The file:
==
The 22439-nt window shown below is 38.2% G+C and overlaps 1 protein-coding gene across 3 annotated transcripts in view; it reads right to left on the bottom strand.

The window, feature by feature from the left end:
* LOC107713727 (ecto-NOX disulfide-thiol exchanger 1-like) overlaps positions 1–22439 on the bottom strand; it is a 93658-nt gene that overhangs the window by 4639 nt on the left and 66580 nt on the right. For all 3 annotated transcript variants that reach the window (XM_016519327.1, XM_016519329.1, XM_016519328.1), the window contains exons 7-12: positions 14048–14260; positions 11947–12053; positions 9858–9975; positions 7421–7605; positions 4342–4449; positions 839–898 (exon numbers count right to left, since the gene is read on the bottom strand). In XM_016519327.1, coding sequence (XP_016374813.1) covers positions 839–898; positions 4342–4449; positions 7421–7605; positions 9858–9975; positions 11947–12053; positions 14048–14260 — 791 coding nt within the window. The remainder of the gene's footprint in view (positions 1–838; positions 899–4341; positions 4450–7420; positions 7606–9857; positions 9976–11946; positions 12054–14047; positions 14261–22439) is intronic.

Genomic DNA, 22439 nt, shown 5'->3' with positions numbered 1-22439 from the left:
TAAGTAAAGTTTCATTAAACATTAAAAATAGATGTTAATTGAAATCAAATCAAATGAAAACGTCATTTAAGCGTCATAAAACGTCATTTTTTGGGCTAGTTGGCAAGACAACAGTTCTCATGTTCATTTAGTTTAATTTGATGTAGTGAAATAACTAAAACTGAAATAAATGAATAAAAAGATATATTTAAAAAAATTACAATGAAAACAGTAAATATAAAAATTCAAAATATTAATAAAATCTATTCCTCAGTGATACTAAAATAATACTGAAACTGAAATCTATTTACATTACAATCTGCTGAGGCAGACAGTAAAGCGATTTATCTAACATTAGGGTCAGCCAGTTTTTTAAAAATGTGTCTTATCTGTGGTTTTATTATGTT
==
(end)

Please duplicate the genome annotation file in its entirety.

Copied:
The 22439-nt window shown below is 38.2% G+C and overlaps 1 protein-coding gene across 3 annotated transcripts in view; it reads right to left on the bottom strand.

The window, feature by feature from the left end:
* LOC107713727 (ecto-NOX disulfide-thiol exchanger 1-like) overlaps positions 1–22439 on the bottom strand; it is a 93658-nt gene that overhangs the window by 4639 nt on the left and 66580 nt on the right. For all 3 annotated transcript variants that reach the window (XM_016519327.1, XM_016519329.1, XM_016519328.1), the window contains exons 7-12: positions 14048–14260; positions 11947–12053; positions 9858–9975; positions 7421–7605; positions 4342–4449; positions 839–898 (exon numbers count right to left, since the gene is read on the bottom strand). In XM_016519327.1, coding sequence (XP_016374813.1) covers positions 839–898; positions 4342–4449; positions 7421–7605; positions 9858–9975; positions 11947–12053; positions 14048–14260 — 791 coding nt within the window. The remainder of the gene's footprint in view (positions 1–838; positions 899–4341; positions 4450–7420; positions 7606–9857; positions 9976–11946; positions 12054–14047; positions 14261–22439) is intronic.

Genomic DNA, 22439 nt, shown 5'->3' with positions numbered 1-22439 from the left:
TAAGTAAAGTTTCATTAAACATTAAAAATAGATGTTAATTGAAATCAAATCAAATGAAAACGTCATTTAAGCGTCATAAAACGTCATTTTTTGGGCTAGTTGGCAAGACAACAGTTCTCATGTTCATTTAGTTTAATTTGATGTAGTGAAATAACTAAAACTGAAATAAATGAATAAAAAGATATATTTAAAAAAATTACAATGAAAACAGTAAATATAAAAATTCAAAATATTAATAAAATCTATTCCTCAGTGATACTAAAATAATACTGAAACTGAAATCTATTTACATTACAATCTGCTGAGGCAGACAGTAAAGCGATTTATCTAACATTAGGGTCAGCCAGTTTTTTAAAAATGTGTCTTATCTGTGGTTTTATTATGTT